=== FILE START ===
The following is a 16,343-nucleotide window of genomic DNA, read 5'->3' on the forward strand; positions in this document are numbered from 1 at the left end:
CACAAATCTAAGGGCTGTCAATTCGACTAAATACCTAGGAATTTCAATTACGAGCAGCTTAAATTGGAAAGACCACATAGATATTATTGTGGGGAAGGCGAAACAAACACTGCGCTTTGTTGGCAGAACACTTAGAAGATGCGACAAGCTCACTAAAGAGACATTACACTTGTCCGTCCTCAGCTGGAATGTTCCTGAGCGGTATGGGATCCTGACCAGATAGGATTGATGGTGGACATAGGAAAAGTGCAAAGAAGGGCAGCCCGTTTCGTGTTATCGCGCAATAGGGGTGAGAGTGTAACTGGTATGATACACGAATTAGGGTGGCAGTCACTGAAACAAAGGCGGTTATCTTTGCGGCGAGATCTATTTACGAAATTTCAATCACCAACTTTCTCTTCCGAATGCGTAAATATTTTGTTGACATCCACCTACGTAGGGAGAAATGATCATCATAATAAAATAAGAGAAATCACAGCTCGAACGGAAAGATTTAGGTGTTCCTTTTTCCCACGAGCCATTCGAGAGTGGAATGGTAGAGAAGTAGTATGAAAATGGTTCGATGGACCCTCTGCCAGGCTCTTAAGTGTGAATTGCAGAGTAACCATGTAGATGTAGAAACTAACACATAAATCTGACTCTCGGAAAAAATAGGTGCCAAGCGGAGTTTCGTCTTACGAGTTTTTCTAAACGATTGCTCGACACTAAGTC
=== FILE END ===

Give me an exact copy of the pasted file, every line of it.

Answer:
The following is a 16,343-nucleotide window of genomic DNA, read 5'->3' on the forward strand; positions in this document are numbered from 1 at the left end:
CACAAATCTAAGGGCTGTCAATTCGACTAAATACCTAGGAATTTCAATTACGAGCAGCTTAAATTGGAAAGACCACATAGATATTATTGTGGGGAAGGCGAAACAAACACTGCGCTTTGTTGGCAGAACACTTAGAAGATGCGACAAGCTCACTAAAGAGACATTACACTTGTCCGTCCTCAGCTGGAATGTTCCTGAGCGGTATGGGATCCTGACCAGATAGGATTGATGGTGGACATAGGAAAAGTGCAAAGAAGGGCAGCCCGTTTCGTGTTATCGCGCAATAGGGGTGAGAGTGTAACTGGTATGATACACGAATTAGGGTGGCAGTCACTGAAACAAAGGCGGTTATCTTTGCGGCGAGATCTATTTACGAAATTTCAATCACCAACTTTCTCTTCCGAATGCGTAAATATTTTGTTGACATCCACCTACGTAGGGAGAAATGATCATCATAATAAAATAAGAGAAATCACAGCTCGAACGGAAAGATTTAGGTGTTCCTTTTTCCCACGAGCCATTCGAGAGTGGAATGGTAGAGAAGTAGTATGAAAATGGTTCGATGGACCCTCTGCCAGGCTCTTAAGTGTGAATTGCAGAGTAACCATGTAGATGTAGAAACTAACACATAAATCTGACTCTCGGAAAAAATAGGTGCCAAGCGGAGTTTCGTCTTACGAGTTTTTCTAAACGATTGCTCGACACTAAGTC